Airport plan set for takeoff
A controversial plan that aims to simplify air traffic routes in and out of Philadelphia International Airport has moved one step closer to completion with the release of an impact study detailing the effects of the project.
The environmental impact statement released last week by the Federal Aviation Administration will be available for public review for the next 30 days before the administration publishes a decision on the project.
The airspace redesign would send a previously unseen level of air traffic over the Gibbstown section of Greenwich Township in order to save an expected six minutes off future delays in the region.
The average delay is 22 minutes.
Without the redesign the FAA expects air traffic congestion to increase to unacceptable levels by 2011.
The authority previously identified a preferred method to redesign the airspace that would use new air traffic headings and satellite technology to allow planes to fly closer together on tightly regulated flight paths.
The publication of this statement is another in a long line of documents released by the FAA since the project's inception.
"It has just moved along in the process," explained FAA Eastern Region Spokeswoman Holly Baker. "It is getting closer to the completion."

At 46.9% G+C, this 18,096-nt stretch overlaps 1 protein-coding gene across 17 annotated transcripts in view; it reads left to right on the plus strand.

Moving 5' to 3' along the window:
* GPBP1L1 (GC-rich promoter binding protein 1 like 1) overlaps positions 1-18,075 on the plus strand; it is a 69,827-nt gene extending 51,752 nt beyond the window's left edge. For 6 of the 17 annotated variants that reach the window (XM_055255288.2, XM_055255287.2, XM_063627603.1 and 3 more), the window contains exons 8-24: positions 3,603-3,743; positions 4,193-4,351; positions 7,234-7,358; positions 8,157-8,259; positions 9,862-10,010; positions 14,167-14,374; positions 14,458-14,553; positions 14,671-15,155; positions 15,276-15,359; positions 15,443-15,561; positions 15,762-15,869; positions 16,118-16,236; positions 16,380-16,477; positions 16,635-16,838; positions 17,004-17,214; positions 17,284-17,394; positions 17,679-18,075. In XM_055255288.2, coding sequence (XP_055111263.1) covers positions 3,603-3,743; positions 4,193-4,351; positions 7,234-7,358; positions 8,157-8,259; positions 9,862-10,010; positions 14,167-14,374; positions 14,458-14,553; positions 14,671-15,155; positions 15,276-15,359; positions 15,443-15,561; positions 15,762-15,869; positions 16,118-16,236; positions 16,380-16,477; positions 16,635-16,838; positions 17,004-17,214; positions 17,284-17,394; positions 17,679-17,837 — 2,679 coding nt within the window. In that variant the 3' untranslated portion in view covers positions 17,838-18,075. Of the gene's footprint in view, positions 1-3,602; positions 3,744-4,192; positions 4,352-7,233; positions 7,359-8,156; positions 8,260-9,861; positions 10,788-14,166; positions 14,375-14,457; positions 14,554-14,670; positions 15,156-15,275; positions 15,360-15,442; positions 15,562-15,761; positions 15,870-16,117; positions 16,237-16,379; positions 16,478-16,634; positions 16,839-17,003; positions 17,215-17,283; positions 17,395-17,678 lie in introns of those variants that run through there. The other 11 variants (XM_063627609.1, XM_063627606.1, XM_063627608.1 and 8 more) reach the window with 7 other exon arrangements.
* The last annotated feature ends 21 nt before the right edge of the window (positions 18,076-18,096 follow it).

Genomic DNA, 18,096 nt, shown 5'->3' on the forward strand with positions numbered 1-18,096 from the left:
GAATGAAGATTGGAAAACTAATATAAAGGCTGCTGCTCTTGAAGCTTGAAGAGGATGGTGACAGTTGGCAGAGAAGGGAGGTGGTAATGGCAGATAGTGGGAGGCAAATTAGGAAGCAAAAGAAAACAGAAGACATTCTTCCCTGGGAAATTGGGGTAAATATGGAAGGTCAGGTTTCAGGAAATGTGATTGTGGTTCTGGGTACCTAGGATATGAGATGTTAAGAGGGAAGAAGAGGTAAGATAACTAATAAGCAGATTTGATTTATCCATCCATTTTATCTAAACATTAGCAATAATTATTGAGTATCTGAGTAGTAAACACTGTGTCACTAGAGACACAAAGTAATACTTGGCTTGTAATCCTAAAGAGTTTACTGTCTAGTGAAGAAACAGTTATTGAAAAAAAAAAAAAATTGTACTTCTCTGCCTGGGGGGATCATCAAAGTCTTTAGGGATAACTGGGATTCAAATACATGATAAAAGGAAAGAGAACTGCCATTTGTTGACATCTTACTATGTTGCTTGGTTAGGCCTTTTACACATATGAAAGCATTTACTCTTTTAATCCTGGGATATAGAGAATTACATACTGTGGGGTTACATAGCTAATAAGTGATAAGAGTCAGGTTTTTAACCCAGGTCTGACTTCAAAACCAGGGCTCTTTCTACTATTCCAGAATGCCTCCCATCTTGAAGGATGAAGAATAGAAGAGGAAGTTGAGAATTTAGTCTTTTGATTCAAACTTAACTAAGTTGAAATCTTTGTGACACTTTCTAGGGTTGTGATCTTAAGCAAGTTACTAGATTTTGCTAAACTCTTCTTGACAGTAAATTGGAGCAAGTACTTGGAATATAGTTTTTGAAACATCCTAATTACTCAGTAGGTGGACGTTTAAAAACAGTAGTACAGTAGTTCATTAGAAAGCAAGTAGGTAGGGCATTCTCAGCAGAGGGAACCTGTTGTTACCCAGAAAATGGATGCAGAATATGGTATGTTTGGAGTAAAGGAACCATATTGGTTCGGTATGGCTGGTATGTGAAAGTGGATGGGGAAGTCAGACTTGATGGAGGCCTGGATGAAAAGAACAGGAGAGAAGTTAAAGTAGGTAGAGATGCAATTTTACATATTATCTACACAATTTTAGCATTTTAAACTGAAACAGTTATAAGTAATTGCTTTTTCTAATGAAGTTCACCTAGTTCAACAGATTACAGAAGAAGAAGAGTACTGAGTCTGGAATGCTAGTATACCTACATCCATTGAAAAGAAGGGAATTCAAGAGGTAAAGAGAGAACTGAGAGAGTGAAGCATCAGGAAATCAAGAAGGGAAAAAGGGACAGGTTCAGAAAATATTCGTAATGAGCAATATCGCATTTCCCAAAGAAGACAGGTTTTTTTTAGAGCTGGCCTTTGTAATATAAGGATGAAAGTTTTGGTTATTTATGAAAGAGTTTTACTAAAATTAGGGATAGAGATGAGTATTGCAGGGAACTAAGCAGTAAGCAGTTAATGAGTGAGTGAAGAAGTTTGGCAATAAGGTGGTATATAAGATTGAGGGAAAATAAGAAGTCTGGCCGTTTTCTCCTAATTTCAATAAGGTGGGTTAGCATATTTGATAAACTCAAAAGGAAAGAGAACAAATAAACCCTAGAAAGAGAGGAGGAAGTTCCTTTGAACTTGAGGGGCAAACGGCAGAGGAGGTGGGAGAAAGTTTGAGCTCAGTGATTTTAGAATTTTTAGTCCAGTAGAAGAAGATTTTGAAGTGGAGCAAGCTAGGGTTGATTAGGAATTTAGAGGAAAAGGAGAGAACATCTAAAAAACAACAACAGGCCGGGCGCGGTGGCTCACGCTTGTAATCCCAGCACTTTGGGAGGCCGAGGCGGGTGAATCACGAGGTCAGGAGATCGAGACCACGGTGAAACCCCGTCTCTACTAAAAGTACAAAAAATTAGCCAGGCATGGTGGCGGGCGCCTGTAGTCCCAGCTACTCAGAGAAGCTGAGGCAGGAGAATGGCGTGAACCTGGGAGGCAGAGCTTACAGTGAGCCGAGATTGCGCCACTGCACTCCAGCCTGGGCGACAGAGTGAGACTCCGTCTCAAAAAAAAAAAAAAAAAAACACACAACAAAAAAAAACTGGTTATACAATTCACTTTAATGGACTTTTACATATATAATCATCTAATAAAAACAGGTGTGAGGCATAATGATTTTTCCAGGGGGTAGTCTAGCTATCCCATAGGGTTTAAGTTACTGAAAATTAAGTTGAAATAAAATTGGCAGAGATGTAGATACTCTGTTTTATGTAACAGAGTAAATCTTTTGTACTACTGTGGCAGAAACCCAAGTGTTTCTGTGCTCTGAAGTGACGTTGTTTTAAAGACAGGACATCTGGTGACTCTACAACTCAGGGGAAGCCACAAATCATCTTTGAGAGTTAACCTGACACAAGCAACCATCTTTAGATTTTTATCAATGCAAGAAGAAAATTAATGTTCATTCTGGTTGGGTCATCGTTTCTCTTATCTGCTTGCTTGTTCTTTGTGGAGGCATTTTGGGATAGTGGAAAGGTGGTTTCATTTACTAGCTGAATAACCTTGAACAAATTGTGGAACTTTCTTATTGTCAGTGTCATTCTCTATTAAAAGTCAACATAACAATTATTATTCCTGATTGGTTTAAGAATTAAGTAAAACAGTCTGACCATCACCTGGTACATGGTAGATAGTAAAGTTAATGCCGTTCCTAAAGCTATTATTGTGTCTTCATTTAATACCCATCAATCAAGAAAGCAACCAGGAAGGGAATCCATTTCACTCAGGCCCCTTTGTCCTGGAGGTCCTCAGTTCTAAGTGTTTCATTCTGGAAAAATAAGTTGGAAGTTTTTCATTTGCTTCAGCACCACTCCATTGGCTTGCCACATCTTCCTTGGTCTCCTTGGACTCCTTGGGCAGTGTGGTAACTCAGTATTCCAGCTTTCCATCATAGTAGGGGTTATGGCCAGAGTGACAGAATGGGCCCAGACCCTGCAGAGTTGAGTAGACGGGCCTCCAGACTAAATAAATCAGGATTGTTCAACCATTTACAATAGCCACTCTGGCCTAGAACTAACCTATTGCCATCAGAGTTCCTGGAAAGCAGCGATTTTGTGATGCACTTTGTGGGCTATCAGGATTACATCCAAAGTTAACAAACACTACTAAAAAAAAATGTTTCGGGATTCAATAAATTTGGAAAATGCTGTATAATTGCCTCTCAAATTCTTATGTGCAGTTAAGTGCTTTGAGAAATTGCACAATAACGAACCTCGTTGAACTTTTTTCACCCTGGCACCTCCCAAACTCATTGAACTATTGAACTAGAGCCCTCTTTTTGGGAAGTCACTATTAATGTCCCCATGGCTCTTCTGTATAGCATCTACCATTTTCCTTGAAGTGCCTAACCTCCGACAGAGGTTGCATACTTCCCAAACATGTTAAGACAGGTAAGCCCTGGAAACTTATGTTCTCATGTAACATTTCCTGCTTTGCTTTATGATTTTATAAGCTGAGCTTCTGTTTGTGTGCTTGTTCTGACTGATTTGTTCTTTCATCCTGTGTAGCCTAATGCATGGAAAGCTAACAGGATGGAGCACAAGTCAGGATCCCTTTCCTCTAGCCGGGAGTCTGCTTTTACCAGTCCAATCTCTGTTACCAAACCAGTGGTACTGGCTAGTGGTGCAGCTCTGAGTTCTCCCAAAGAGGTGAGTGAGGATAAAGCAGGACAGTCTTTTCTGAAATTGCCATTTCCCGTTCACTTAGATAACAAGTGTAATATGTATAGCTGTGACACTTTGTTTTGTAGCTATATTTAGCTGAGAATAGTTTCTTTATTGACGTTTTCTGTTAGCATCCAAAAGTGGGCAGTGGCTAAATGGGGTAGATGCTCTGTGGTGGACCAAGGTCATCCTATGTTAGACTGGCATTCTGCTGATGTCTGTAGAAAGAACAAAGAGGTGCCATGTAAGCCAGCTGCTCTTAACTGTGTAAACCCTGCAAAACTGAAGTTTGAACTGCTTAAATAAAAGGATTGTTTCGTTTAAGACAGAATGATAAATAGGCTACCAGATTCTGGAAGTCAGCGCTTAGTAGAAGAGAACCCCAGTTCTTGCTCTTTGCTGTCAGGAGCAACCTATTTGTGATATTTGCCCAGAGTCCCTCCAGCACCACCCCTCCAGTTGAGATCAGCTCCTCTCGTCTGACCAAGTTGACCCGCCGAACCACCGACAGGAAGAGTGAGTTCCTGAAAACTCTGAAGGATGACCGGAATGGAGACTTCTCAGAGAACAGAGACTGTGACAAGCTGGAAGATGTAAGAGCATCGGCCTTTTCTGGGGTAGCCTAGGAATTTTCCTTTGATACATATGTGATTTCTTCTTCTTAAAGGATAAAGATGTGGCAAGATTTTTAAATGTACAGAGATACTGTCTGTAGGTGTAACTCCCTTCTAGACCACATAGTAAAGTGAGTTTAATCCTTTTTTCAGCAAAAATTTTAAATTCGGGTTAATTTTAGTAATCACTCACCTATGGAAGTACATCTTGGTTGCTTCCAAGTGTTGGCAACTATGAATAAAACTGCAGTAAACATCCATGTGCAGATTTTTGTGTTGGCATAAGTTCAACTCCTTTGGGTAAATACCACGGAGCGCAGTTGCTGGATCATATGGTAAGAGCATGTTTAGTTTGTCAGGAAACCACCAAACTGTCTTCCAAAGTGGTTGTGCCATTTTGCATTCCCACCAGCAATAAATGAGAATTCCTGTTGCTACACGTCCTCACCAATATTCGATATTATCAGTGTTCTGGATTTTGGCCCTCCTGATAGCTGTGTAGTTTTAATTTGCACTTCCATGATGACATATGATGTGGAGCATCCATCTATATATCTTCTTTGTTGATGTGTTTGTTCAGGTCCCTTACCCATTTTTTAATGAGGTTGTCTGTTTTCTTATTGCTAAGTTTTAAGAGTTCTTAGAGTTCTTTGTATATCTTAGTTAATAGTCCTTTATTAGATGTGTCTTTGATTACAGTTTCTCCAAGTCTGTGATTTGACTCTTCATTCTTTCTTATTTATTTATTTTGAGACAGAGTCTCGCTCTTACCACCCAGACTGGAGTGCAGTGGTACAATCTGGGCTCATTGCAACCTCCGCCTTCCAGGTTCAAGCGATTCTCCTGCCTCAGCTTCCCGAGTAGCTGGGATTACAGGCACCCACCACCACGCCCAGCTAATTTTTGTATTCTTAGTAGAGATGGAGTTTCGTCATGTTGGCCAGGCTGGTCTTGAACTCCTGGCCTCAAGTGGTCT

Although the project would expose Greenwich Township to additional passing flights, the administration has determined that these flights will prevent no significant impact to the residents of Gibbstown.
Using a method titled the day/night level, the administration averages the total decibel level a community would experience across an entire day.
This practice has come under fire from critics to accuse the FAA presenting inaccurate numbers by averaging hours of silence with a few seconds of a thundering jet passing over head.
The number can also be further reduced by limiting flights passing overhead during night time hours, when one plane counts as multiple planes.
Public comment from numerous meetings, including one in Cherry Hill and another in Essington, Pa., have been addressed in the drafting of this document, explained Baker.
"It includes more strategies to address noise impacts and responds to public comments," she said. "We will continue to work closely with those affected."
As the FAA nears a decision on this project, vocal critic U.S. Rep. Rob Andrews, D-Haddon Heights, is awaiting a report from the Government Accountability Office who on his urging is investigating the FAA's methods.
Andrews disagrees with the FAA's math, explaining that their own documents show only a 30 second decrease in future delays. He also contends that no one is sure of how much this redesign will cost.
The findings of the GAO reports are currently unknown, but Andrews assures that the report will be released in time to shut down the FAA's redesign project.
Source - NJ.COM